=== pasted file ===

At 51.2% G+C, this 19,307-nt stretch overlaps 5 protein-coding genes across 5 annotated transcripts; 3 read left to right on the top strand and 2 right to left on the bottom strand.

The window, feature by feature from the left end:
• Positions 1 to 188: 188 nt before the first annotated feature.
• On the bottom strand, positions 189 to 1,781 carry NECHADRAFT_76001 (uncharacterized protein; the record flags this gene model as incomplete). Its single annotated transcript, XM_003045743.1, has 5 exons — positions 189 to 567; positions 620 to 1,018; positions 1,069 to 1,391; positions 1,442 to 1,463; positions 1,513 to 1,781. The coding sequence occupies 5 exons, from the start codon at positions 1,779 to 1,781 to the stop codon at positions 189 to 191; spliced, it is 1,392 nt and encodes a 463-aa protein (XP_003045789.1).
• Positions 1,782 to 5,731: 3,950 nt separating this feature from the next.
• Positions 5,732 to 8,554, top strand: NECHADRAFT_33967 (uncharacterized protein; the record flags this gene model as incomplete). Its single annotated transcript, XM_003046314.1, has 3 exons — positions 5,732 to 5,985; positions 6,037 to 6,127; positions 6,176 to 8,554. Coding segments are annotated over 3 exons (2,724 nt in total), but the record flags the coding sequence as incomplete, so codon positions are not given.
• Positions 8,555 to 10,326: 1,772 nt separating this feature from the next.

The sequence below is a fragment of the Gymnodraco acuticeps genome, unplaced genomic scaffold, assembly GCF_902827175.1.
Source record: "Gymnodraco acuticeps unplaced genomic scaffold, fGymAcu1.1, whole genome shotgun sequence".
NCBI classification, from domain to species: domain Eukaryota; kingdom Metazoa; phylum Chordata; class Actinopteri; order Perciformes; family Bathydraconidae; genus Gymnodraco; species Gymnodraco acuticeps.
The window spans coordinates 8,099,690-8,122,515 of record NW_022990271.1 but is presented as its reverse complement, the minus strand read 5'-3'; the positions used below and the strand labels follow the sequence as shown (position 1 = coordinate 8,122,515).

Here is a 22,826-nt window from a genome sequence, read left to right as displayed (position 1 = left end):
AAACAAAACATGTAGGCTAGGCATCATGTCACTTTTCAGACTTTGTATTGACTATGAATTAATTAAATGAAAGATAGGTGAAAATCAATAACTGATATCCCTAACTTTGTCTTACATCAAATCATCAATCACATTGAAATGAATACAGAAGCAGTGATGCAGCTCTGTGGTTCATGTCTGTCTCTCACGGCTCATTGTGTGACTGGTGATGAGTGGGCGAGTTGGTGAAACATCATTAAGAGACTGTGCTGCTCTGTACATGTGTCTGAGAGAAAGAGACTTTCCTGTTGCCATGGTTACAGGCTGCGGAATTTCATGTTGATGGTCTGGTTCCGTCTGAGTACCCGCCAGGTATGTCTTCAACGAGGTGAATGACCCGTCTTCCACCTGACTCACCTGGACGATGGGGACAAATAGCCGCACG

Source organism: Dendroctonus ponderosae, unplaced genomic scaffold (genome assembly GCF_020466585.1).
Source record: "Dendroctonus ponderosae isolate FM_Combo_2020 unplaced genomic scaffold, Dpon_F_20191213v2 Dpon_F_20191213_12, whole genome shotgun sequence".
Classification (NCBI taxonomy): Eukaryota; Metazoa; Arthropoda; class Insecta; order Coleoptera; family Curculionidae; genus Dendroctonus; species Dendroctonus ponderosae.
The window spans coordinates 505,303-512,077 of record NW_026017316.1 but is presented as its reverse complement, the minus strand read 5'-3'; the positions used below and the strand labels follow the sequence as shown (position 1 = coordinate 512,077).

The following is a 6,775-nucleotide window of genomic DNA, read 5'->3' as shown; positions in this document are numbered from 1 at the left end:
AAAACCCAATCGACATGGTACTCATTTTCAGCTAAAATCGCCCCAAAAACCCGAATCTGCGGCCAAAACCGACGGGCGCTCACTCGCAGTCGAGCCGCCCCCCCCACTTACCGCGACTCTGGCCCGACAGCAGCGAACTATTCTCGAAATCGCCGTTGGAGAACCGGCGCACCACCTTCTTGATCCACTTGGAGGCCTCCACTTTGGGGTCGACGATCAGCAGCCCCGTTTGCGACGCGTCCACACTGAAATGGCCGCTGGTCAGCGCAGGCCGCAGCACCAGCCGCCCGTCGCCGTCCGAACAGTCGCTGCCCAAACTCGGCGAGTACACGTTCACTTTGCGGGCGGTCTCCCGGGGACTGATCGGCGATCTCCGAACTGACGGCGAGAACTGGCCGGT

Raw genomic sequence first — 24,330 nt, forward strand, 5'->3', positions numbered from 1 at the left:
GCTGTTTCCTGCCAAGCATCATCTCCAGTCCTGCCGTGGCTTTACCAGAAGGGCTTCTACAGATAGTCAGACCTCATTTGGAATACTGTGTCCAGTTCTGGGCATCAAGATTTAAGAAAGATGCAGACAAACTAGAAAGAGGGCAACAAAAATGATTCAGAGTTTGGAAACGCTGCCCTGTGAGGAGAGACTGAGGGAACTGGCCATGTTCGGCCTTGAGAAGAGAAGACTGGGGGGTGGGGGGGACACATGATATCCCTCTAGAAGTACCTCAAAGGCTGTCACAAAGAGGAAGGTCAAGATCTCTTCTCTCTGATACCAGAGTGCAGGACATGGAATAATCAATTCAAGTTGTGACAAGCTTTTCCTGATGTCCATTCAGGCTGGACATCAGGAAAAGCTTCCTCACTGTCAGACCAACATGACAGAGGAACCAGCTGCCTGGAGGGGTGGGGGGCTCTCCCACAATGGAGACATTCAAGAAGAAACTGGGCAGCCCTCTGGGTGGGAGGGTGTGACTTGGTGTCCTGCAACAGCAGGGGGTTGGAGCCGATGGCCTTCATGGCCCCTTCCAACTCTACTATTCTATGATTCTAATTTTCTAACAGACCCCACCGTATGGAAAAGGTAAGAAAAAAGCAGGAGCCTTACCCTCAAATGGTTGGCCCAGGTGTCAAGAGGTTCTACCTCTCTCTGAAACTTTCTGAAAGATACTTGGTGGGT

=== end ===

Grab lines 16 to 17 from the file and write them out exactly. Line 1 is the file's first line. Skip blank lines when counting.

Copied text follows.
Classification (NCBI taxonomy): Eukaryota; Metazoa; Arthropoda; class Insecta; order Coleoptera; family Curculionidae; genus Dendroctonus; species Dendroctonus ponderosae.
The window spans coordinates 505,303-512,077 of record NW_026017316.1 but is presented as its reverse complement, the minus strand read 5'-3'; the positions used below and the strand labels follow the sequence as shown (position 1 = coordinate 512,077).